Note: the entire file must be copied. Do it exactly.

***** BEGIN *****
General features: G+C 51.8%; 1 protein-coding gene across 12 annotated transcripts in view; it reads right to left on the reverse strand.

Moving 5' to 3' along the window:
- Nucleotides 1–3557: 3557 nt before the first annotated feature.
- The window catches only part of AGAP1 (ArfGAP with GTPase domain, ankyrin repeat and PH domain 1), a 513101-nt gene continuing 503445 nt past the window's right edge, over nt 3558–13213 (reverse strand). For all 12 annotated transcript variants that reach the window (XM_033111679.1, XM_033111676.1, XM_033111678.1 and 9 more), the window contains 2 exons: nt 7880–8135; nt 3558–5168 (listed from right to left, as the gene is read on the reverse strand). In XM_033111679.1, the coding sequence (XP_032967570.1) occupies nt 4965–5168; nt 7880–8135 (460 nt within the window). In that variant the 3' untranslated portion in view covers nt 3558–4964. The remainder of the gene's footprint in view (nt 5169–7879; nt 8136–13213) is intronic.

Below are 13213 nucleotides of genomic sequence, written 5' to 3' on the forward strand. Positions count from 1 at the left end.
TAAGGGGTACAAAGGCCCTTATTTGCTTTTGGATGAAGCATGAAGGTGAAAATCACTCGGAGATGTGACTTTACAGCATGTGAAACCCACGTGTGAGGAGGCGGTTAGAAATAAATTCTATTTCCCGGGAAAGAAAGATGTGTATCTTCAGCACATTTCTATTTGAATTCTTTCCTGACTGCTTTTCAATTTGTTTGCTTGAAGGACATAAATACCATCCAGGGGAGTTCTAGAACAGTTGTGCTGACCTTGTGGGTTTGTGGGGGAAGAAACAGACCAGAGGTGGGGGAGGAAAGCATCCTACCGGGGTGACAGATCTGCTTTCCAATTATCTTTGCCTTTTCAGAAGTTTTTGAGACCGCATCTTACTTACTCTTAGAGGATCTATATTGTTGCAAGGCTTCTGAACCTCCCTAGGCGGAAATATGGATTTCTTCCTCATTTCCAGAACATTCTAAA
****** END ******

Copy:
General features: G+C 51.8%; 1 protein-coding gene across 12 annotated transcripts in view; it reads right to left on the reverse strand.

Moving 5' to 3' along the window:
- Nucleotides 1–3557: 3557 nt before the first annotated feature.
- The window catches only part of AGAP1 (ArfGAP with GTPase domain, ankyrin repeat and PH domain 1), a 513101-nt gene continuing 503445 nt past the window's right edge, over nt 3558–13213 (reverse strand). For all 12 annotated transcript variants that reach the window (XM_033111679.1, XM_033111676.1, XM_033111678.1 and 9 more), the window contains 2 exons: nt 7880–8135; nt 3558–5168 (listed from right to left, as the gene is read on the reverse strand). In XM_033111679.1, the coding sequence (XP_032967570.1) occupies nt 4965–5168; nt 7880–8135 (460 nt within the window). In that variant the 3' untranslated portion in view covers nt 3558–4964. The remainder of the gene's footprint in view (nt 5169–7879; nt 8136–13213) is intronic.

Below are 13213 nucleotides of genomic sequence, written 5' to 3' on the forward strand. Positions count from 1 at the left end.
TAAGGGGTACAAAGGCCCTTATTTGCTTTTGGATGAAGCATGAAGGTGAAAATCACTCGGAGATGTGACTTTACAGCATGTGAAACCCACGTGTGAGGAGGCGGTTAGAAATAAATTCTATTTCCCGGGAAAGAAAGATGTGTATCTTCAGCACATTTCTATTTGAATTCTTTCCTGACTGCTTTTCAATTTGTTTGCTTGAAGGACATAAATACCATCCAGGGGAGTTCTAGAACAGTTGTGCTGACCTTGTGGGTTTGTGGGGGAAGAAACAGACCAGAGGTGGGGGAGGAAAGCATCCTACCGGGGTGACAGATCTGCTTTCCAATTATCTTTGCCTTTTCAGAAGTTTTTGAGACCGCATCTTACTTACTCTTAGAGGATCTATATTGTTGCAAGGCTTCTGAACCTCCCTAGGCGGAAATATGGATTTCTTCCTCATTTCCAGAACATTCTAAA